While I was preparing and co-leading an interdisciplinary workshop on the affects of climate change on trees of northern forests in Cloquet, MN major storms were blowing down trees further south in the Twin Cites and knocking out power lines. Workshop participants and leaders were affected by this living example of severe storms as we learned about how climate change increases their frequency and severity.
Upon returning to the Twin Cities, and with all the climate change talk in my mind, I was more aware of how a blown-down tree is not just an accident of weather anymore. It is also a symbol of our self destruction. I captured these impressions in a first draft of an artist's book based on photographs of blown down tree stumps. Here is the text of the draft introductory page of "Blowdown."
Climate change creates the conditions that favor more severe and frequent storms, although no single storm can be directly attributed to climate change. This situation creates a troubling and ambiguous shadow narrative for severe weather events. Blowdown documents the remains of blown down trees from the storm that struck the Twin Cities of Minneapolis and St. Paul, in June of 2013 - damaging landscapes and causing widespread power outages. By July, when these photographs were taken, most branches had been hauled away, but stump removal had not yet taken place. Upturned trunks and roots attached to torn fragments of lawns formed a temporary memorial to lost trees and a reminder of the power of severe weather.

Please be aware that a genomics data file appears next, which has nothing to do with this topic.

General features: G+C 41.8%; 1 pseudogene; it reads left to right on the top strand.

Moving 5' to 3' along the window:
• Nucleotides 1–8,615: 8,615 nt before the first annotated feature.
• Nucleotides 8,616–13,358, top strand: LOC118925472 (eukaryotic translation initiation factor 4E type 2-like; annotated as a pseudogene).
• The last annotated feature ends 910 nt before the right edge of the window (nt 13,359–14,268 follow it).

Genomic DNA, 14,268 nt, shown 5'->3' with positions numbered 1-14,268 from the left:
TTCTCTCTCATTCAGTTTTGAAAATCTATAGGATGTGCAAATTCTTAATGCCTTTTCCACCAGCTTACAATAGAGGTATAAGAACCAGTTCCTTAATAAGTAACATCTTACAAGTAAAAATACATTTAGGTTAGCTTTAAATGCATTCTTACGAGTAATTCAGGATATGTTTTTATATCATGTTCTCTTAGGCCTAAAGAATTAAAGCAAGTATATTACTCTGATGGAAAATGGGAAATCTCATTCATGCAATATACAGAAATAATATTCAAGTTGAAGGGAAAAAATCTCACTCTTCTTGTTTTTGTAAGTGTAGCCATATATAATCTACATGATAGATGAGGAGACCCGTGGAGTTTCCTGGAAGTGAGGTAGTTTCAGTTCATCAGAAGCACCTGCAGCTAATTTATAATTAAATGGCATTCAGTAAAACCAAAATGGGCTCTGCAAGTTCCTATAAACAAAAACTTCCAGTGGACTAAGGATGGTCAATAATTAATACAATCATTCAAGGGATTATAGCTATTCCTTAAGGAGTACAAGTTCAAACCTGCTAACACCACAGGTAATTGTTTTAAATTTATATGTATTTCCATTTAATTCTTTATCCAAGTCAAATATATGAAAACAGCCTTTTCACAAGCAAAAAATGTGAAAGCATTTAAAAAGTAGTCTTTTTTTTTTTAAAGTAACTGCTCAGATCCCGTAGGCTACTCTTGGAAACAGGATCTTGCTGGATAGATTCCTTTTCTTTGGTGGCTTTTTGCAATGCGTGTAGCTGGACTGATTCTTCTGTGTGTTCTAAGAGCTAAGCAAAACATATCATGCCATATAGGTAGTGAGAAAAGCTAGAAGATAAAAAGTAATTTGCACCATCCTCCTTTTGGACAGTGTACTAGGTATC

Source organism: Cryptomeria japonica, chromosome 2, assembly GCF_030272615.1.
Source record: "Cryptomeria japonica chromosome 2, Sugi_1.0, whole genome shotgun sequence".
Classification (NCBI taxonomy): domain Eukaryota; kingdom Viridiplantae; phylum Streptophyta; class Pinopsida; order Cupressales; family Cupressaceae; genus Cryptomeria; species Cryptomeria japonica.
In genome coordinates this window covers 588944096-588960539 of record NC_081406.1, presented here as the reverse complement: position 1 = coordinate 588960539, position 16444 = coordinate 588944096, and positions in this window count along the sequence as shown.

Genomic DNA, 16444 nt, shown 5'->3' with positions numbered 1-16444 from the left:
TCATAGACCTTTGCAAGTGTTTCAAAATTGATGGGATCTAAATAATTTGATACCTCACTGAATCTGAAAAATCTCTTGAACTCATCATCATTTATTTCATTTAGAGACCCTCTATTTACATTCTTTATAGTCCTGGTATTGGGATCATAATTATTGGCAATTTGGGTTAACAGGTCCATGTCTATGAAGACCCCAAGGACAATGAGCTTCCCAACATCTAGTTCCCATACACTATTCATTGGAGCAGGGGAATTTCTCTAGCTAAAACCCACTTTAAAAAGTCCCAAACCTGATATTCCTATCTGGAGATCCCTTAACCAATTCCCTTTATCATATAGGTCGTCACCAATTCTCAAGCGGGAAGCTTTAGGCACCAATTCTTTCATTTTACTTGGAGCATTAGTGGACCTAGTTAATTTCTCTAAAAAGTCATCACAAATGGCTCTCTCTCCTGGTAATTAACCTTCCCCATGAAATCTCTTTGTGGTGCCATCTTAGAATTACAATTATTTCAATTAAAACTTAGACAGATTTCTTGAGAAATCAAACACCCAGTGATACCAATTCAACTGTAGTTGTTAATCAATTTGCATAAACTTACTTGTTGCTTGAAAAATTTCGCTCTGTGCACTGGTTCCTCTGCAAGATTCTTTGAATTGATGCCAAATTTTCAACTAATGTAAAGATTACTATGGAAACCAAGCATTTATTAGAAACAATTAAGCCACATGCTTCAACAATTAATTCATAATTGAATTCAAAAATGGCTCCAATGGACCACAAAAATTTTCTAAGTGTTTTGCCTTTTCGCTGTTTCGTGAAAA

Images: In the images, I am trying to evoke my experience of this post-storm landscape. Standing by the toppled trunk of a large tree gives a visceral sensation in my gut of the power of the wind that blew it down. It also leaves a feeling of absence -- a hole in the memory of what my neighborhood street is supposed to look like. And it is laden with a vague sense of accountability - however remote the connection - our lifestyles of consumption, exhaust, and emissions are altering the atmosphere to help create opportunities for this storm that blew down these trees.